Cheech and Chong may be the cooks: why people shouldn’t purchase brownies from streets vendors

I can’t wait until Sorenne goes to pre-school, only to be greeted by a teacher giggling, muttering to herself, “Dave’s not here.”

That’s what happened in April, 2009, when the Los Angeles Police Department (LAPD) notified officials from the Los Angeles County Department of Public Health (DPH) in California about a group of preschool teachers with nausea, dizziness, headache, and numbness and tingling of fingertips after consumption of brownies purchased 3 days before from a sidewalk vendor.

As reported in today’s U.S. Centers for Disease Control weekly update, “the findings also underscore the need to consider marijuana as a potential contaminant during foodborne illness investigations and the importance of identifying drug metabolites by testing of clinical specimens soon after symptom onset.

On the morning of April 7, 2009, a preschool teacher put brownies, which she had purchased on April 5, on a table in a break room to share with staff. The day before, she also had given two brownies to her adult son at home. Five preschool teachers (not including the teacher who had purchased the brownies) and the teacher’s adult son were the only persons who ate the brownies. Each person ate only one brownie. At approximately 1:30 p.m., the preschool director and the administrator noticed that one of the teachers suddenly looked drowsy and was complaining of drowsiness, ataxia, dizziness, shortness of breath, and numbness and tingling of the face, forehead, arms, and hands. When the director and administrator learned that the teacher who had shared the brownies had purchased them from a sidewalk vendor for a church fundraiser, they suspected the affected teacher’s drowsiness was associated with her ingestion of the brownie 30 minutes before onset of symptoms. The teacher did not seek medical care.

The brownies were sold as single, unlabeled units, individually wrapped in plastic wrap, costing $1.50 each. The preschool director contacted the head pastor of the church, who reported that the church had not held a fundraiser, and the pastor subsequently notified LAPD to investigate. After interviewing persons at the church and the preschool, LAPD suspected foodborne illness and contacted DPH on April 8.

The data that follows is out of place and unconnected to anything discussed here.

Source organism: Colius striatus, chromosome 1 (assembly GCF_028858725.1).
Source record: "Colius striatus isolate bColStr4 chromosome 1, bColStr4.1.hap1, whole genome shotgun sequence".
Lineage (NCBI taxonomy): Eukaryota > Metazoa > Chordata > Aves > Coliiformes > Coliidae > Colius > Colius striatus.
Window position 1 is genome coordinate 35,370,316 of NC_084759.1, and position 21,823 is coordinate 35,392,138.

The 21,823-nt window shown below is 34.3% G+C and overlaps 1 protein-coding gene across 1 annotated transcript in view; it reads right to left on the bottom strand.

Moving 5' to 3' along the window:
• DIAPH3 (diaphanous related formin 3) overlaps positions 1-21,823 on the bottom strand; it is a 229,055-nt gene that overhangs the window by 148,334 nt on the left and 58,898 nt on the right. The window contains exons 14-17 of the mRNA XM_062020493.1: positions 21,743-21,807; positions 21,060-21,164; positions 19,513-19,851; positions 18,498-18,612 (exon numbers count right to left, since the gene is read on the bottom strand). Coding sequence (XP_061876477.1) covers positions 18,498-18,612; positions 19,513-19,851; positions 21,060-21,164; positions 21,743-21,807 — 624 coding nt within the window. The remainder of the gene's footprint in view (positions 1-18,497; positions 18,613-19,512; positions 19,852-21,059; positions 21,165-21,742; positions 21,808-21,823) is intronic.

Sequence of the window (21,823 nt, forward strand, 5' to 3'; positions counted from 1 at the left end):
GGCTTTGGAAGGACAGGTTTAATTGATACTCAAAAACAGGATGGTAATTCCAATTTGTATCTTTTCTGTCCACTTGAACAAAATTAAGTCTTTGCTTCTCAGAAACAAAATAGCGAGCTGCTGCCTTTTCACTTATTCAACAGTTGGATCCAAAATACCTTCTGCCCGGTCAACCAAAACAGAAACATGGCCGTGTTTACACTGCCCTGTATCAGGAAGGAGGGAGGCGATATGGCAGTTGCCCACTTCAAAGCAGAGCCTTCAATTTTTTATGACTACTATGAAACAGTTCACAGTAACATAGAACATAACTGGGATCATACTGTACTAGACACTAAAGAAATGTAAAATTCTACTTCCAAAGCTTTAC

Only A grades on Shortland Street

While living in Doug and Amy’s basement I watched a lot of bad TV – we all did. Since moving to New Zealand little has changed. Instead of the Real Housewives of New York or DOOL, I now watch Shortland Street every night at 7pm.

Last night while two of the characters were scandalously dining I recognized a restaurant grading card in the background, an A grade. The program is filmed and set in Auckland, New Zealand.

The picture is a little shotty, but so is the acting.

Street meat (and other roadside dishes) on the rise

Last week, the Wall Street Journal profiled street food vendors throughout the U.S. highlighting the popularity of mobile/temporary/cart foods. It appears that the segment of foodservice is increasing in popularity as consumers want more than just hot dogs and sausages.  Many of the operators profiled by WSJ have online ordering, text message support and tweet (on twitter) to better connect with customers and provide speed and convenience.

With more complex foods (other than just reheating cooked meats) comes more complicated (and potentially risky) preparation and handling steps. Multiple raw ingredients need to be kept at the right temperature, operators have to avoid cross-contamination and, keep bacteria and viruses off of their hands. All within the confines of a cart or trailer.

Operators must know (and care) about the risks associated with the products they sell. Health inspectors are part of the solution, but a good street vendor manages the risks before the inspector points them out.

The WSJ also reported back in April that the strictly street meat industry is booming as well– hot dog cart sales for some manufactures have doubled.

Sales of carts, which start at about $2,000 new, have heated up in the past year. "Every model is…taking off," says Joel Goetz, owner of American Dream Hot Dog Carts Inc. in St. Petersburg, Fla. Since January, he has sold about 25 carts a week, 15 more than usual.